Effects of dietary resistant starch on the fasted plasma metabolome of healthy adult dogs

Tuesday, July 22, 2014
Exhibit Hall AB (Kansas City Convention Center)
Alison N. Beloshapka , Department of Animal Sciences, University of Illinois, Urbana, IL
Kirk L. Pappan , Metabolon, Inc., Durham, NC
Kelly S Swanson , Department of Animal Sciences, University of Illinois, Urbana, IL
Abstract Text: Fermentable carbohydrates alter gut microbial activity and metabolite production, with many entering the bloodstream and consequently impacting host physiology. The effects of feeding fermentable carbohydrates, such as resistant starch (RS), on the canine plasma metabolome have not been well studied.  The objective of this study was to use a high-throughput metabolomics platform to identify differences in the fasted plasma metabolome of dogs fed increasing RS concentrations.  Seven dogs (mean age = 5.3 yr; mean BW = 20 kg) were randomly allotted to one of three treatments (0%, 2%, or 4% high-amylose maize cornstarch (HI-MAIZE®260) in an incomplete Latin square design.  Treatments were formulated to be iso-energetic and consisted of graded amounts of 100% amylopectin cornstarch, RS, and cellulose, and fed as a top dressing on the food each day.  All dogs were fed the same amount of a basal diet throughout the study and fresh water was offered ad libitum.  Blood samples were collected after an overnight fast via jugular venipuncture on the last day of each treatment period (d 21) and were subjected to liquid/gas chromatography and mass spectrometry.  A total of 288 named biochemicals were identified in plasma, but few statistical differences were noted among treatments.  Compared to the controls, RS consumption appeared to alter amino acid metabolism, marked by increased (P<0.10) plasma N-acetylglutamine, 3-hydroxy-3-phenylpropionate, and alpha-hydroxyisovalerate concentrations and decreased (P<0.05) plasma kynurenine and kynurenate concentrations.  Compared to controls, RS consumption also appeared to alter fatty acid and bile acid metabolism, marked by increased (P<0.05) plasma 2-hydroxyglutarate concentrations and decreased (P<0.05) plasma stearamide, cholate, and 1-pentadecanoylglycerophosphacholine concentrations.  While RS supplementation produced some changes on the canine plasma metabolome, large, consistent changes were not observed.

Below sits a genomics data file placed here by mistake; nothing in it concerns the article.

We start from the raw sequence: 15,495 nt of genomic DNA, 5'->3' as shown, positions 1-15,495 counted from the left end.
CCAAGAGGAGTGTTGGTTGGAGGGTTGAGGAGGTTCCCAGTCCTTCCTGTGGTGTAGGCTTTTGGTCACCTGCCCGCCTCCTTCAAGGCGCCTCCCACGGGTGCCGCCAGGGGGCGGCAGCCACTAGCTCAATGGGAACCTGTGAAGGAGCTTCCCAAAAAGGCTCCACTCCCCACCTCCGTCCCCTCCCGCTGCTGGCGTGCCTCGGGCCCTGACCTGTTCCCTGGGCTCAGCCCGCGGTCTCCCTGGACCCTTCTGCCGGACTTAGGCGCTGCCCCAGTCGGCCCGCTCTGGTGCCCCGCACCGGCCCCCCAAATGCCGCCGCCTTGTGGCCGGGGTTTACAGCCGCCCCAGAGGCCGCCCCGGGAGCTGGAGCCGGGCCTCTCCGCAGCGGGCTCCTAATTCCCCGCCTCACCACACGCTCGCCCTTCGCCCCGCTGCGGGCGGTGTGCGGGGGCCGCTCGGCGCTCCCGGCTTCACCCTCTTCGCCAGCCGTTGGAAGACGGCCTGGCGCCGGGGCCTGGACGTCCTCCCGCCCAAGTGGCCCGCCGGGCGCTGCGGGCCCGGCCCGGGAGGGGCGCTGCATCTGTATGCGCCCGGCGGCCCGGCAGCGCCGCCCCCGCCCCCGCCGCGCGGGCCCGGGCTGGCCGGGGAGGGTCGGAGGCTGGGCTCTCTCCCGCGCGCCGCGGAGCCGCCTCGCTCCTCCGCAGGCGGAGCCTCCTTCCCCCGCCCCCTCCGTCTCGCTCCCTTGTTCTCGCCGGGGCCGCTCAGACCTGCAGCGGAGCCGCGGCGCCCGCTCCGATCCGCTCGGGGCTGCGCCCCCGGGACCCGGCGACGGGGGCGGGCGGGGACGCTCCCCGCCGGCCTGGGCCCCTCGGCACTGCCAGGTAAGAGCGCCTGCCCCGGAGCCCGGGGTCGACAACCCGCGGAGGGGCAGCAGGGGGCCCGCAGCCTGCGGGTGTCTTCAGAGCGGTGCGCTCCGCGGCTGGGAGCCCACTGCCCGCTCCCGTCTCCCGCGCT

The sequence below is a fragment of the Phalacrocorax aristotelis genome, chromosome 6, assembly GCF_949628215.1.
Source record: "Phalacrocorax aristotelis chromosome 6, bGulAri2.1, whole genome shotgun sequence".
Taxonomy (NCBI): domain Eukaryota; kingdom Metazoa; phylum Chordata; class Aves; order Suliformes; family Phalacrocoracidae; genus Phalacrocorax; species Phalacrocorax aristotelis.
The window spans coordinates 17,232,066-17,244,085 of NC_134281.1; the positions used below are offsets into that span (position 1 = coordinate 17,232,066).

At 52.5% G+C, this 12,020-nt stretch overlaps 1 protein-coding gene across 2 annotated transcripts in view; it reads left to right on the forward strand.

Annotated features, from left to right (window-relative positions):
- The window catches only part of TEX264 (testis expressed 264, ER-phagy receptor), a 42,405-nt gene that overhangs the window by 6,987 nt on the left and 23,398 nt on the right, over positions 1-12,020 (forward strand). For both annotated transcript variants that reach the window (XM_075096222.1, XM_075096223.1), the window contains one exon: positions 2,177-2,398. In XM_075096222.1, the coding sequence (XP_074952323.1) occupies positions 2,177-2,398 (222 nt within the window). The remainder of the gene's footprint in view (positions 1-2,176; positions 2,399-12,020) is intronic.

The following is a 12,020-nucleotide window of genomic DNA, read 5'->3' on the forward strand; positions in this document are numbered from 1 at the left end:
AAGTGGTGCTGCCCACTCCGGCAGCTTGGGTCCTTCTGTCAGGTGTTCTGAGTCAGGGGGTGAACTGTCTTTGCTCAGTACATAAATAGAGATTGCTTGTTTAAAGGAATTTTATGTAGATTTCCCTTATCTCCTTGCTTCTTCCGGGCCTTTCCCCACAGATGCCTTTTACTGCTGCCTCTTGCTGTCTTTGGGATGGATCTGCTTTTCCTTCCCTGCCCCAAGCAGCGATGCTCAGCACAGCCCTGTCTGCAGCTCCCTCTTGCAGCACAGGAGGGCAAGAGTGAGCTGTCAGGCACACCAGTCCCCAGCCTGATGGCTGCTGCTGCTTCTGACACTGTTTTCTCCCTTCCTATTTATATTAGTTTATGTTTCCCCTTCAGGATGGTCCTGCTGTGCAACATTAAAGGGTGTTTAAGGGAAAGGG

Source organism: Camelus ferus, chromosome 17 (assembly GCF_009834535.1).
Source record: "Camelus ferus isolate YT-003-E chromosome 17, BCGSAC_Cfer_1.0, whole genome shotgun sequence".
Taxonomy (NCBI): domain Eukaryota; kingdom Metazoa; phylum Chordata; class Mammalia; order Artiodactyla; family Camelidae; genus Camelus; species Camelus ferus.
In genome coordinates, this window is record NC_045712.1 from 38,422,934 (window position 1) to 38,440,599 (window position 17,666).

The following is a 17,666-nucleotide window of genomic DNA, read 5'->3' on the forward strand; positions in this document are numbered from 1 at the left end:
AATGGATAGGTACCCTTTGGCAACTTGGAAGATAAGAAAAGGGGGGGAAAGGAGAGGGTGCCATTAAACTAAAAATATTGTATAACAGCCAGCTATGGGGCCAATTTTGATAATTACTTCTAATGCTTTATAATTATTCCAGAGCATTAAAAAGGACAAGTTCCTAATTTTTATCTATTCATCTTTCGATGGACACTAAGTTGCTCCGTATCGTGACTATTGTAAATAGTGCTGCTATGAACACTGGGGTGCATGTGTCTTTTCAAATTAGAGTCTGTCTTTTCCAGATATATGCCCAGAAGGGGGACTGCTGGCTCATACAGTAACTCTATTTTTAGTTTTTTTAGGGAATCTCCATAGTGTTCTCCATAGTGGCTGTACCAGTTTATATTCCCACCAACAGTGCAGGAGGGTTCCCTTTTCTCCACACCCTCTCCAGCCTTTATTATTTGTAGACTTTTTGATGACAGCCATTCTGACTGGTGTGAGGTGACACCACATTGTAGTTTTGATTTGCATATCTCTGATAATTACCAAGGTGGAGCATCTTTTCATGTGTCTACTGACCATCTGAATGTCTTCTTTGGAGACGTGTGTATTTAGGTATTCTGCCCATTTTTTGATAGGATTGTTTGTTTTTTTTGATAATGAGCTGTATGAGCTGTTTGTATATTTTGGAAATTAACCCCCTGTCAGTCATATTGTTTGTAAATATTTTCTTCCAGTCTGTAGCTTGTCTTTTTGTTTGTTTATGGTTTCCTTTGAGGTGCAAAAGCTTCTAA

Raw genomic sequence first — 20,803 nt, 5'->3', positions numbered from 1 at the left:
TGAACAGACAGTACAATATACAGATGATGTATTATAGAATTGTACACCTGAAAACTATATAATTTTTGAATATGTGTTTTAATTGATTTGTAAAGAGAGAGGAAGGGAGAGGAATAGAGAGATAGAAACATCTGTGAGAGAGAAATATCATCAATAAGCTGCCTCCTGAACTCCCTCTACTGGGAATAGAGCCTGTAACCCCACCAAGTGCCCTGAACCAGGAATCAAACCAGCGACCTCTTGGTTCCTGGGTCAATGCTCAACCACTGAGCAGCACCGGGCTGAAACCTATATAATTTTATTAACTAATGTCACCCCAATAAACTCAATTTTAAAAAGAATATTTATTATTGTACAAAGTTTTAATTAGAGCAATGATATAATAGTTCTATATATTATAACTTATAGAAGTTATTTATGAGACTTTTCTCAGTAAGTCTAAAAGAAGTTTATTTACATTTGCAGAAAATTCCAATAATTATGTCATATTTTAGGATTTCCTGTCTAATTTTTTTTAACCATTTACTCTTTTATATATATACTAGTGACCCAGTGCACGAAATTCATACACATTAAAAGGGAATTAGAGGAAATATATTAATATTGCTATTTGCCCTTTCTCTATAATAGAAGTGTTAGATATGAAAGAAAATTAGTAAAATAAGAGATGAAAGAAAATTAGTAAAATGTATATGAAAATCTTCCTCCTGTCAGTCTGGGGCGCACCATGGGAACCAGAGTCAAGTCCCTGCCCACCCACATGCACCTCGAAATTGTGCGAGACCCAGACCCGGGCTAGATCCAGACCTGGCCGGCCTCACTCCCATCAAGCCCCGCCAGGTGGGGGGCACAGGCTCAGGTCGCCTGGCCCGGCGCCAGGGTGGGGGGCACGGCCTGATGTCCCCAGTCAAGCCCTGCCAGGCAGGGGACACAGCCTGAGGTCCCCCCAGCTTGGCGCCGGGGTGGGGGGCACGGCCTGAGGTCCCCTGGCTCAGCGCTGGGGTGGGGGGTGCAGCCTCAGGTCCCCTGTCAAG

Keywords: Canine; Plasma Metabolome; Resistant Starch